2,800 Kids Worldwide Speak Out on Cyber Safety: Not All Fun and Games Online
Norton Report Finds Over Six in 10 Kids Have Had Negative Online Experiences—From Exposure to Nudity and Violence to Having a Stranger Try to Meet Them in Real Life
MOUNTAIN VIEW, Calif. - Symantec Corp. (Nasdaq: SYMC) Kids around the globe are growing up in an online world, learning to navigate not just the Web, but new rules, emotions and unfortunately, some negative experiences.
* Angry. Upset. Afraid. – Kids reported these feelings about negative online experiences.
* More than half feel some personal responsibility for their negative online experiences.
* Nearly seven in 10 say they would turn to their parents if something bad happened online.
* But nearly half think they are more careful online than their parents. Twenty percent actually say their parents have “no idea” what they are doing online.
The Norton Online Family Report, released today, is a good reminder for parents to plug in to their kids’ online lives, if they’re not already – especially with kids spending an average of 10 percent more time online per month than last year. Over the past three years, Norton has examined the gaps between parents and kids with respect to their online beliefs and behaviors. With this year’s report, Norton also looked at the emotional impact of online experiences on kids and their online codes of conduct.
Norton went straight to the source, surveying 2,800 kids and more than 7,000 adults in 14 countries about their online lives and experiences. The resulting study, the Norton Online Family Report, was conducted by research company StrategyOne and examines kids’ actual online experiences compared with parents’ assumptions – with some surprising results.
According to NetFamilyNews.org Editor and ConnectSafely.org Co-Director Anne Collier, who collaborated with Norton on the study: “This report provides a rare glimpse into the online lives of young people in many countries – in their own words. Not only does it send a clear message that the online safety and security issues around parenting are universal, it offers insights and information that can empower parents worldwide to help kids use the Internet safely and keep family communication about technology open and ongoing – the number-one Net-safety best practice at home, school, and everywhere.”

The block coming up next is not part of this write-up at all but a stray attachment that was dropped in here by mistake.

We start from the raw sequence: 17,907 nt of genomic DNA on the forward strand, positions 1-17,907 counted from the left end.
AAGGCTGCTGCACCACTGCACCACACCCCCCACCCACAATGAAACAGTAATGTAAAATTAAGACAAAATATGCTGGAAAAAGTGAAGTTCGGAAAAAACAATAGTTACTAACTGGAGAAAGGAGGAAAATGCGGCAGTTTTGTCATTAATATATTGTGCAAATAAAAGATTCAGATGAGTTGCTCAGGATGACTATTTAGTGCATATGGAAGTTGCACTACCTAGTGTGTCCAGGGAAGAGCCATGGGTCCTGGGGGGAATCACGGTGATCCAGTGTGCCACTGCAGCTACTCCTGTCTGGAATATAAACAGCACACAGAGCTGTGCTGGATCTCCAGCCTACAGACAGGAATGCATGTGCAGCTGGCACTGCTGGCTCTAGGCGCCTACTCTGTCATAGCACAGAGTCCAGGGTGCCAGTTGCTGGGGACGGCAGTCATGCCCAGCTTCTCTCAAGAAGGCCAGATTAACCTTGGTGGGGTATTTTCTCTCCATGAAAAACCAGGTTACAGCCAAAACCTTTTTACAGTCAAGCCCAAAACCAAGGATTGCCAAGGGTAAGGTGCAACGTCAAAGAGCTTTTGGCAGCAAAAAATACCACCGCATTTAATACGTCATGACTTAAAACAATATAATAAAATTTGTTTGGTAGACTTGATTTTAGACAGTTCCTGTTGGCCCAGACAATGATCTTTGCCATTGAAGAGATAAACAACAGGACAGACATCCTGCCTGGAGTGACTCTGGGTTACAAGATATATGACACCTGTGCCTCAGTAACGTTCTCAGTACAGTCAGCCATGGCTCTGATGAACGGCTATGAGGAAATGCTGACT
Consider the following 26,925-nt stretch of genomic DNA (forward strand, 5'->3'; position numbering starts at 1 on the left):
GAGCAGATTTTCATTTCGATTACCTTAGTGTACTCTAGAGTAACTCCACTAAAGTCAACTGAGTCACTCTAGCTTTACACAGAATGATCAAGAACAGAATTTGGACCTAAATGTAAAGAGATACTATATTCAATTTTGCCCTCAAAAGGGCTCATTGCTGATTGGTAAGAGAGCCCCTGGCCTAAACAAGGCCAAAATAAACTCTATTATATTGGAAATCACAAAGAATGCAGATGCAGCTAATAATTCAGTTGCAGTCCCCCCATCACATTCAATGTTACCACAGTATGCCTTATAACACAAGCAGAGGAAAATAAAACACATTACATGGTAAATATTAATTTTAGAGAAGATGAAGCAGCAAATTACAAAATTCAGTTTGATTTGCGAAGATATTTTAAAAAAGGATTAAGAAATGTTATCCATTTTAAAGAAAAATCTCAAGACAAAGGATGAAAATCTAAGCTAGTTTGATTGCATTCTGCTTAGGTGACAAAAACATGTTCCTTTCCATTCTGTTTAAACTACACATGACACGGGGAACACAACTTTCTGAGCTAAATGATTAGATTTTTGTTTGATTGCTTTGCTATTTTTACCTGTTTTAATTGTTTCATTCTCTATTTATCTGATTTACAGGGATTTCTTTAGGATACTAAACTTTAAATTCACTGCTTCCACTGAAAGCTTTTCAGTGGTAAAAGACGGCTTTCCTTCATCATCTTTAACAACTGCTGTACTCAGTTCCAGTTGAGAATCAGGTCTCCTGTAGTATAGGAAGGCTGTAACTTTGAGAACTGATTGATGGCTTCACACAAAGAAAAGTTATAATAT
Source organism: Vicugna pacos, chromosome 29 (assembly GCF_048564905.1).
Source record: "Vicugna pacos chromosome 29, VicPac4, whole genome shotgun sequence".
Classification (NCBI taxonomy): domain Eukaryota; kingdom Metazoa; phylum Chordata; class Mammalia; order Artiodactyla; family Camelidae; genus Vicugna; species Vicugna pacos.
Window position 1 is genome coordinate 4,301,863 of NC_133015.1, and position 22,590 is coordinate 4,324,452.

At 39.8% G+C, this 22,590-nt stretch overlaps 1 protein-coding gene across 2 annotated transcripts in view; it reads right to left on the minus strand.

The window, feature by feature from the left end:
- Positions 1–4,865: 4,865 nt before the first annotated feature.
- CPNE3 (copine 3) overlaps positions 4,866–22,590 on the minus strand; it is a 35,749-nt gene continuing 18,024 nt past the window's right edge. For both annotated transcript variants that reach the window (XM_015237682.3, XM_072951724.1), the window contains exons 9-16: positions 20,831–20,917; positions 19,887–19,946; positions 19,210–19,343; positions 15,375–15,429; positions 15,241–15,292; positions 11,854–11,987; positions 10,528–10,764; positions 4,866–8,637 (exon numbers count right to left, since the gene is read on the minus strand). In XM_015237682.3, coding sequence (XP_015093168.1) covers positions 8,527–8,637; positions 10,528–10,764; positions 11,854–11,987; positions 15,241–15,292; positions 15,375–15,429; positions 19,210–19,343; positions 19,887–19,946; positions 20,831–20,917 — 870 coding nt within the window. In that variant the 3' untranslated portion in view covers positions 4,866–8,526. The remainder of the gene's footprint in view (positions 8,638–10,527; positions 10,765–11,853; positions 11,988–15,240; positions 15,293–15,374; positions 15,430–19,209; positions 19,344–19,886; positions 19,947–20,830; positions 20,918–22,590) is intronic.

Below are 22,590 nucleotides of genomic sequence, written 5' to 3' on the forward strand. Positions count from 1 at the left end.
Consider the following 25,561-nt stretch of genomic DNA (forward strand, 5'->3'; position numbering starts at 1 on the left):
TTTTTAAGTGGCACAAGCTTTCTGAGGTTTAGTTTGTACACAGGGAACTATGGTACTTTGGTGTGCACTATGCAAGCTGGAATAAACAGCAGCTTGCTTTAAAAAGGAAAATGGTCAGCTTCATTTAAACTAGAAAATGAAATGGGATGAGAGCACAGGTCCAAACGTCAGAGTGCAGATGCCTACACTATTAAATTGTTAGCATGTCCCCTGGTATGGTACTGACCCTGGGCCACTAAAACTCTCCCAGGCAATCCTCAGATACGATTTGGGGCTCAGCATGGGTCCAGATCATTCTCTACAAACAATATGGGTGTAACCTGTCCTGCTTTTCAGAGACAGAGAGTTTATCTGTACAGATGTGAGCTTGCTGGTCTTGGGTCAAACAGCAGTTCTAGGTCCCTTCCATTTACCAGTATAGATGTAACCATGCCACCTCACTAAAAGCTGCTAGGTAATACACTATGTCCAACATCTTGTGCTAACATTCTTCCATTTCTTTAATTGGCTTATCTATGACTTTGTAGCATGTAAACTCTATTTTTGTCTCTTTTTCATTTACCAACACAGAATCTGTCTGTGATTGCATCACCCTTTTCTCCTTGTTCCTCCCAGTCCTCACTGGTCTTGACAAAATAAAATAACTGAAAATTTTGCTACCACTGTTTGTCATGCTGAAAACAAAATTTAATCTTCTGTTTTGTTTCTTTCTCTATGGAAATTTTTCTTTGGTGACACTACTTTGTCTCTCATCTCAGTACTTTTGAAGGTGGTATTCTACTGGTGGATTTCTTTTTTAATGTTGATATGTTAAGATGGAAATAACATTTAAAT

One Gap Closed
In 2008, Norton found that kids reported spending nearly 10 times as much time online as parents realized. In 2009, the gap shrunk to kids reporting being online twice as much as parents realized. This year, kids and parents are fully in sync about the about of time kids spend online – closing one major gap.
Parents Aren’t Clued In
However, only 45 percent of parents realize their kids are having negative experiences. While parents are generally aware of the activities kids participate in online, they underestimate the extent to which kids download music and videos, activities in which kids may be exposed to inappropriate content and encouraged to disclose personal details.